Tag: Books: Translated Texts

Review: A Secret Kept

Posted 13 November, 2011 by Lianne in Books / 2 Comments

A bit off-topic but I seem to be on a roll with my book reviews right now! xD

A Secret Kept
By: Tatiana de Rosnay

Antoine Rey thought he had the perfect surprise for his sister Mélanie’s birthday: a weekend by the sea at Noirmoutier Island , where the pair spent many happy childhood summers playing on the beach. It had been too long, Antoine thought, since they’d returned to the island—over thirty years, since their mother died and the family holidays ceased. But the island’s haunting beauty triggers more than happy memories; it reminds Mélanie of something unexpected and deeply disturbing about their last island summer. When, on the drive home to Paris, she finally summons the courage to reveal what she knows to Antoine, her emotions overcome her and she loses control of the car.

Trapped in the wake of a family secret shrouded by taboo, Antoine must confront his past and also his troubled relationships with his own children. How well does he really know his mother, his children, even himself? Suddenly fragile on all fronts – as a son, a husband, a brother and a father – Antoine Rey will soon learn the shocking truth about his family and himself.

So this is the second de Rosnay book I read this year; I read Sarah’s Key a few months ago and found it to be absolutely enthralling. So I decided to pick up this novel as the synopsis sounded intriguing. As a random off-side before I begin my review, I seem to read her books pretty quickly–I think it’s because I can’t seem to put them down after I start! lol Major spoilers ahead!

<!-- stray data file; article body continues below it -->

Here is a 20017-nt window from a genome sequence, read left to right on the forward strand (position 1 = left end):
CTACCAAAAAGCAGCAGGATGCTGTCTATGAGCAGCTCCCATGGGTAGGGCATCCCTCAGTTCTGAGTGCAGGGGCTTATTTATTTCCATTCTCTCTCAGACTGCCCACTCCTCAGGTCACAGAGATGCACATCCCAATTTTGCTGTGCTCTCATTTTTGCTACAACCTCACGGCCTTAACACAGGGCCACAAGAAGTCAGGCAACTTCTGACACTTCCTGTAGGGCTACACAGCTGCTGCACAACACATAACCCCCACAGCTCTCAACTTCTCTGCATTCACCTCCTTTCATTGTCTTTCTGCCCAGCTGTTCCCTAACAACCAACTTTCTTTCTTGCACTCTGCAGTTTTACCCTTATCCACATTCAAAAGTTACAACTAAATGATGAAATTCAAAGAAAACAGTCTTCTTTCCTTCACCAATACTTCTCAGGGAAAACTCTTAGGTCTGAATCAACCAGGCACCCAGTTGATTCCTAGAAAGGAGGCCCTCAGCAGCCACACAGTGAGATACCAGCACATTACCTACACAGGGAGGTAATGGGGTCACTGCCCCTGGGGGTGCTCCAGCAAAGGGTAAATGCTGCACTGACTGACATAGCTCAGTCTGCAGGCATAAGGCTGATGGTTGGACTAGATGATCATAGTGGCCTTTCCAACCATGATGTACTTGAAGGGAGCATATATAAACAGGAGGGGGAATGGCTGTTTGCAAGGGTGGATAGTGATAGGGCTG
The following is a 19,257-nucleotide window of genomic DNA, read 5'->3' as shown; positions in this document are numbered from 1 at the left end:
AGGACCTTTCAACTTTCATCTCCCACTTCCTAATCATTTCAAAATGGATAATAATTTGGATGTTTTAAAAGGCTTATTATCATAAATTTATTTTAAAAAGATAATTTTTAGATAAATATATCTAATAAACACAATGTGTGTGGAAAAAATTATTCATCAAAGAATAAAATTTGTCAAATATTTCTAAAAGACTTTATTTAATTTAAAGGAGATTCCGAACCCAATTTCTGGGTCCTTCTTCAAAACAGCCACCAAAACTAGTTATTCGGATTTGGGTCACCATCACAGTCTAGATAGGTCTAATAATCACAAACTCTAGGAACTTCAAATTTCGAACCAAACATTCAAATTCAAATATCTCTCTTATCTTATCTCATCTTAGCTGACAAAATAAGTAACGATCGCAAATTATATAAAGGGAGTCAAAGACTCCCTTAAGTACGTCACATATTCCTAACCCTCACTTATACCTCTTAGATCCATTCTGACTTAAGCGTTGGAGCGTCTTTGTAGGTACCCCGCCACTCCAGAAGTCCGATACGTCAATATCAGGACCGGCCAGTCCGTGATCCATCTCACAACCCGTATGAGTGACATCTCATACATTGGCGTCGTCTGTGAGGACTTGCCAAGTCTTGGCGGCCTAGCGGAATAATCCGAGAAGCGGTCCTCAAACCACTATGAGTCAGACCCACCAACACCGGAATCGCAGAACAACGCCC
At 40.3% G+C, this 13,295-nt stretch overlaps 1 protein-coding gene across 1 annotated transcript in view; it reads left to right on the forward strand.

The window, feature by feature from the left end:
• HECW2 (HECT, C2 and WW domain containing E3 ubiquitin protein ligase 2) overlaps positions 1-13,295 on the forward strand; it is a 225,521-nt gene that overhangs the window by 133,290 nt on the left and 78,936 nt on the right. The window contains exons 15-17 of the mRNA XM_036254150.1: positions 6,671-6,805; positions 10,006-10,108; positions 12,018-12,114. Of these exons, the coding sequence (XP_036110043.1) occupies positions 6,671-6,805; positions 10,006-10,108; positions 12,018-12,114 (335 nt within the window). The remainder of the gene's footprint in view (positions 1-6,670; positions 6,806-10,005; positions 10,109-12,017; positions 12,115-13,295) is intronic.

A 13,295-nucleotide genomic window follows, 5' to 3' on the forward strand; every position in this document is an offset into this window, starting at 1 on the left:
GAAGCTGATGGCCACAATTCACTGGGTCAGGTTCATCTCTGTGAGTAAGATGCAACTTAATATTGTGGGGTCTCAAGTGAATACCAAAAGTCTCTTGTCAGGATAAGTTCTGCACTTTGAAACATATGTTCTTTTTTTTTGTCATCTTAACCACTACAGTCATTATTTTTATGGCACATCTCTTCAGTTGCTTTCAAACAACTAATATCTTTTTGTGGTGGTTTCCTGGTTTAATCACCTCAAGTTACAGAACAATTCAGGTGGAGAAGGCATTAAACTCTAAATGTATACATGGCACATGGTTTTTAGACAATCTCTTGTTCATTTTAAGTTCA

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Review: The Invisible City

Posted 7 November, 2011 by Lianne in Books / 0 Comments

The Invisible City
By: Emili Rosales

Emili Rosell, the young owner of one of Barcelona’s top galleries, receives an old manuscript written by an Italian architect about the ‘Invisible City’ – an ambitious project dreamt up by King Charles III to build an alternative capital city in the Ebro delta. The manuscript tells of a lost masterpiece by the Venetian painter Tiepolo, and the site of the Invisible City is where Emili used to play as a child; drawn in by these factors, he is plunged into a fascinating extinct world. Juxtaposing the eighteenth-century royal court life and the contemporary art world – both with a similar share of intrigue, politics and romance – “The Invisible City” is a gripping historical mystery and a compelling examination of the forces of power and love.